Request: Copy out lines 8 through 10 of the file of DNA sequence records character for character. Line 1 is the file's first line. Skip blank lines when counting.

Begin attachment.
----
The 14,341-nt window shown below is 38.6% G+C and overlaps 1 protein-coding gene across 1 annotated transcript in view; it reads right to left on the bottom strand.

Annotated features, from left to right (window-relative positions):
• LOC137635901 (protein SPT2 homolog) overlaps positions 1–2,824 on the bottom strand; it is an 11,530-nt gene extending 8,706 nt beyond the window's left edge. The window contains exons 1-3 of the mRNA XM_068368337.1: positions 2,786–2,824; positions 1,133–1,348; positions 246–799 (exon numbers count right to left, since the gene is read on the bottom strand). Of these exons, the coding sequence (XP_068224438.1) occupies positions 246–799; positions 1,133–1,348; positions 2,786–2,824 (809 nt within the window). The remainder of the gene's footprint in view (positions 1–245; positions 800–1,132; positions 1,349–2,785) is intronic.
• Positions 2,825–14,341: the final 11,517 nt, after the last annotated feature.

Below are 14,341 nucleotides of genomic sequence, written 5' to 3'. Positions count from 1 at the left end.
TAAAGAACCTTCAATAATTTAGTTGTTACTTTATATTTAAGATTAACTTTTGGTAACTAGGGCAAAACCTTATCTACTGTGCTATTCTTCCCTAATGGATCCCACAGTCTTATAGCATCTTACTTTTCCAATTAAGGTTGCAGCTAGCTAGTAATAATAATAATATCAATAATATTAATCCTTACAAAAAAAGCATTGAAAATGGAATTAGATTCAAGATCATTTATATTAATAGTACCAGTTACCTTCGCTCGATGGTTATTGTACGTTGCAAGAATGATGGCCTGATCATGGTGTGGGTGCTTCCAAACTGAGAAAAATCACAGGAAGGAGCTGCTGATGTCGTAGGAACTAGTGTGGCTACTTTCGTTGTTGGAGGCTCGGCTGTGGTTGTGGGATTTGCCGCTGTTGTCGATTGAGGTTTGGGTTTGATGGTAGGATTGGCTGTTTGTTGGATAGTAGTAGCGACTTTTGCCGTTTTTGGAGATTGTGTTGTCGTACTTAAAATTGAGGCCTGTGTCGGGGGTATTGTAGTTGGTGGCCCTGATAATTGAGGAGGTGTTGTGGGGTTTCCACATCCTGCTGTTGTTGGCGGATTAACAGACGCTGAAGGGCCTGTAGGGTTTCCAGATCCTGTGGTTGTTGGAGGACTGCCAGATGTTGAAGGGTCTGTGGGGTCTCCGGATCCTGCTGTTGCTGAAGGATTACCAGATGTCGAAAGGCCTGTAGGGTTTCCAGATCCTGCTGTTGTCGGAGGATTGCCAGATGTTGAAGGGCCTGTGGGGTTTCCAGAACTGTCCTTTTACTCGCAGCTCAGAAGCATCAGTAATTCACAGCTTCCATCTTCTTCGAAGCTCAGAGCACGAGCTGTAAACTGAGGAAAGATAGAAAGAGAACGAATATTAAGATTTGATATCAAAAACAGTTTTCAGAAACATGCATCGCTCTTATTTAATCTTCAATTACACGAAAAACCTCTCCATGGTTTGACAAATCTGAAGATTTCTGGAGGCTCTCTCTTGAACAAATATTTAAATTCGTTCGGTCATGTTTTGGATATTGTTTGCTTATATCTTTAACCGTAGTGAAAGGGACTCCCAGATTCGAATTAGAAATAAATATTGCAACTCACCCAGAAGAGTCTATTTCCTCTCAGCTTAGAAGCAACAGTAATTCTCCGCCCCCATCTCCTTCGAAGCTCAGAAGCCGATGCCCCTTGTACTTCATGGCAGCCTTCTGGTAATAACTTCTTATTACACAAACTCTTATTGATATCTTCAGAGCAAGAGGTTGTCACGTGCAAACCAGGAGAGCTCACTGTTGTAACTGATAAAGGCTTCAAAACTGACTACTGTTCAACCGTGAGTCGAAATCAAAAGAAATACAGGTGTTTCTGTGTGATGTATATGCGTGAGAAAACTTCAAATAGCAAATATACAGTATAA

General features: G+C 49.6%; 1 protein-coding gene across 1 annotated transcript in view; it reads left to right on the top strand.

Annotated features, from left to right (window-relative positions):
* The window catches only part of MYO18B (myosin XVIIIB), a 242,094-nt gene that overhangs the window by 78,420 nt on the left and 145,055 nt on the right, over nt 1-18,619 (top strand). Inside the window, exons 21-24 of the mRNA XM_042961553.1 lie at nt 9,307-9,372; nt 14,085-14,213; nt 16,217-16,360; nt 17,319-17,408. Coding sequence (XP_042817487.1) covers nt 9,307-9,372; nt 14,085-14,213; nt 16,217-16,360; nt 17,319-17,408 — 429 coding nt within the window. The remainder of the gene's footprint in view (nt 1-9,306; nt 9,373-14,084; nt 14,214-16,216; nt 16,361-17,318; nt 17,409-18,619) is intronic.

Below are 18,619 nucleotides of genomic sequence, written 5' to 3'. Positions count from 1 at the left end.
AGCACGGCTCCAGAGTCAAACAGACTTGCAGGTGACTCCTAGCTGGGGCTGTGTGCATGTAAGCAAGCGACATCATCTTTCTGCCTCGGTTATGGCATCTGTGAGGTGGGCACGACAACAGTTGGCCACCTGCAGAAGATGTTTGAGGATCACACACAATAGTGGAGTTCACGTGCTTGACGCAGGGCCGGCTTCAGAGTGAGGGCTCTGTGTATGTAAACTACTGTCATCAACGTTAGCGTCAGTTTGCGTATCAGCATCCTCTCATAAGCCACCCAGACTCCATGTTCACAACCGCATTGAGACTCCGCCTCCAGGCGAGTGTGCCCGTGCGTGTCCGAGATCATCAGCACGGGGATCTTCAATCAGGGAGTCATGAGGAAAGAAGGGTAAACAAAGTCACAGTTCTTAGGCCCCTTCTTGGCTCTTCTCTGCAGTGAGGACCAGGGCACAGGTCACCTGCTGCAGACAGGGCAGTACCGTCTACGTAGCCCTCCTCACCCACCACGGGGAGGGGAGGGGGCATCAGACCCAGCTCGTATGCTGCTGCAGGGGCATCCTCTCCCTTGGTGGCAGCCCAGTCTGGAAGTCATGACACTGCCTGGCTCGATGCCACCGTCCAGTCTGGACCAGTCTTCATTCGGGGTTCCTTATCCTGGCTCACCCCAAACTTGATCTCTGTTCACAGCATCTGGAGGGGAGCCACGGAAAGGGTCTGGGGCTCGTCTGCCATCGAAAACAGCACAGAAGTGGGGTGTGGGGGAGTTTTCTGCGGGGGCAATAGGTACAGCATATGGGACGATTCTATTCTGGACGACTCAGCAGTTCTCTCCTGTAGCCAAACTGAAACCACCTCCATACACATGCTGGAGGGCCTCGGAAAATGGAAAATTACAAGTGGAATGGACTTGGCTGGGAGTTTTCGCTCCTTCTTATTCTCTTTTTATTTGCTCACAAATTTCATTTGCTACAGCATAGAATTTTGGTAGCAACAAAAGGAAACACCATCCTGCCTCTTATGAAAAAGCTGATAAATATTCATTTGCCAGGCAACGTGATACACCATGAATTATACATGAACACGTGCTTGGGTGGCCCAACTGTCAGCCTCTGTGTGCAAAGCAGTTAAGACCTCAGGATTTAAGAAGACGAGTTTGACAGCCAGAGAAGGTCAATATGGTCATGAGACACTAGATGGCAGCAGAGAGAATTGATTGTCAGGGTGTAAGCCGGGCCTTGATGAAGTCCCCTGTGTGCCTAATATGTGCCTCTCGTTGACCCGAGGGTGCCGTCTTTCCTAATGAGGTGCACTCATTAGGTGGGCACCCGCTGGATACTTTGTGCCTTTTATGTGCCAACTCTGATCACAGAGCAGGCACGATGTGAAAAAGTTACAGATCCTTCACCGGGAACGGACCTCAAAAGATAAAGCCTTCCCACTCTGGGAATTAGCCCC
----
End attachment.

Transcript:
Annotated features, from left to right (window-relative positions):
* The window catches only part of MYO18B (myosin XVIIIB), a 242,094-nt gene that overhangs the window by 78,420 nt on the left and 145,055 nt on the right, over nt 1-18,619 (top strand). Inside the window, exons 21-24 of the mRNA XM_042961553.1 lie at nt 9,307-9,372; nt 14,085-14,213; nt 16,217-16,360; nt 17,319-17,408. Coding sequence (XP_042817487.1) covers nt 9,307-9,372; nt 14,085-14,213; nt 16,217-16,360; nt 17,319-17,408 — 429 coding nt within the window. The remainder of the gene's footprint in view (nt 1-9,306; nt 9,373-14,084; nt 14,214-16,216; nt 16,361-17,318; nt 17,409-18,619) is intronic.

Below are 18,619 nucleotides of genomic sequence, written 5' to 3'. Positions count from 1 at the left end.